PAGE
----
Wall-E has been getting some truly outstanding press, and being touted as the best film this year… possibly the best film ever. And I usually love me a bit of Pixar, ever since being totally captivated by Toy Story. Toy Story 2 was even better (I especially liked the Barbie sequence). I wanted to snuggle that odd blue furry thing in Monsters Inc. I cried when they found Nemo, much to my little cousin’s disgust. (However, I was totally uninterested in Cars — erm, a movie about talking motors? No thanks, Herbie was bad enough). So I was rather excited about finally seeing the new Pixar film, even more so because I was going to watch it with the often elusive, occasionally flaky Amphibia, who seemed to be just as eager as I was.
While I can’t agree that this is the best film ever made, I did find Wall-E utterly charming. The beginning of the film was incredibly absorbing — Wall-E’s lonely, dusty, trash-filled world was wonderfully rendered, I think they must be the best graphics I’ve ever seen in an animated feature. The eponymous robot was immediately appealing — his camera lens ‘face’ was infinitely more expressive than the mugs on some live action stars these days. He rather reminded me of ET, but less creepy (I’ve always found the glowing finger thing quite disturbing). The developing relationship between grubby Wall-E and iPod-esque Eve (a 700 years younger model) was innocently romantic — I think I could watch those two interact with each other endlessly.
However, once the human characters entered the narrative, the film lost some of its oomph. I can understand why the shiny, rubbery Axiom spaceship environment was so different to the Earth’s desolate landscape, but after being treated to that spectacularly imperfect visual feast, the former just felt garish and like something I’d seen before (like in The Incredibles, particularly). The humans were 2-dimensional, especially compared to the sensitively realised robot protagonists, and even the robot supporting characters. Perhaps they were meant to make the audience feel uncomfortably self-reflective, but they were too bland to effect this.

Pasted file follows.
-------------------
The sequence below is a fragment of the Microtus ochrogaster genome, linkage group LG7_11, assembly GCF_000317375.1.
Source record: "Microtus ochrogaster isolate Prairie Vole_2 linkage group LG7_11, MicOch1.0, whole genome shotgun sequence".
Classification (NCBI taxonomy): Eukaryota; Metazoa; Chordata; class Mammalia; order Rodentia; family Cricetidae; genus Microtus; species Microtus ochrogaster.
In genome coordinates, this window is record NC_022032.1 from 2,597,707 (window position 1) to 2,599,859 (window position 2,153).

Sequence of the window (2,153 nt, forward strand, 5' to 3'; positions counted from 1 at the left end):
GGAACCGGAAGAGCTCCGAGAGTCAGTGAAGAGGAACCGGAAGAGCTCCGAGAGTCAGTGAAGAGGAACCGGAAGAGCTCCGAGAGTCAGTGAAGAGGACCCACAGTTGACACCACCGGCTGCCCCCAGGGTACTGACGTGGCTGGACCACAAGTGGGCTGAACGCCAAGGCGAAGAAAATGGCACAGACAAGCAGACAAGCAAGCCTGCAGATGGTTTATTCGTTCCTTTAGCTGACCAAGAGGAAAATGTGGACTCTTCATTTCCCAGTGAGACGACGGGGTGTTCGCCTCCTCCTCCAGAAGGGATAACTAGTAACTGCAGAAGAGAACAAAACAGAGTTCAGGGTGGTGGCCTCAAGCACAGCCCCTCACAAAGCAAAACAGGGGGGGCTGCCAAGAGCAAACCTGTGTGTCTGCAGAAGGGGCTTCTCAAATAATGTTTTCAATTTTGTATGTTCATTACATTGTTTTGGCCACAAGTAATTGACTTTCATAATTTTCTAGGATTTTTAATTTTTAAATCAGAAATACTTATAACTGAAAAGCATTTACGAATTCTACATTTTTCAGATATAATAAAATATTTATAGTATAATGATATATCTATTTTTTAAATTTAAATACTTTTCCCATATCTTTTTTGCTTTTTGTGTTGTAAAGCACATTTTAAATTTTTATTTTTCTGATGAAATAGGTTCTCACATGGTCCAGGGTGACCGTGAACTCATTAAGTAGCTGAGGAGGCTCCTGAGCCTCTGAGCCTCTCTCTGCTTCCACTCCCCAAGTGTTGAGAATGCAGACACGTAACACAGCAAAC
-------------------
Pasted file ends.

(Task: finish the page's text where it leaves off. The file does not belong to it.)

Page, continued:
In addition, the central moral of Wall-E, that our consumerism is turning us into lumpen isolates and that we must take care of our environment, is commendable but also obvious and simplistic. I really don’t think we need a film to tell us this, or that it will change anything. Then again, I am a wizened, 22year old cynic and Wall-E may well make a more profound impression on younger minds.
Obviously Wall-E could never live up to the hype, although the extremely reverent audience seemed to have bought it — I’ve never watched a film with such spellbound mass of people. There was no commentary, only delighted giggles whenever something amusing happened (which was frequent) and noticeably held breaths when something worrying happened. Wall-E seemed to transform the crowd of mainly adult Orange Wednesdayers into rapt kiddlywinks. I found their behavior almost as fascinating as the film itself.
I would definitely recommend Wall-E — it has timeless appeal and truly captivating leads. I just feel they ought to have focus more on the lovely romance between Wall-E and Eve than making obvious moral statements. For your money you’ll also get to enjoy the traditional Pixar short before the film, Presto, which was adorable, and the gorgeously hand-drawn images over the end credits, ranging from cave man scratchings to Impressionist artistry.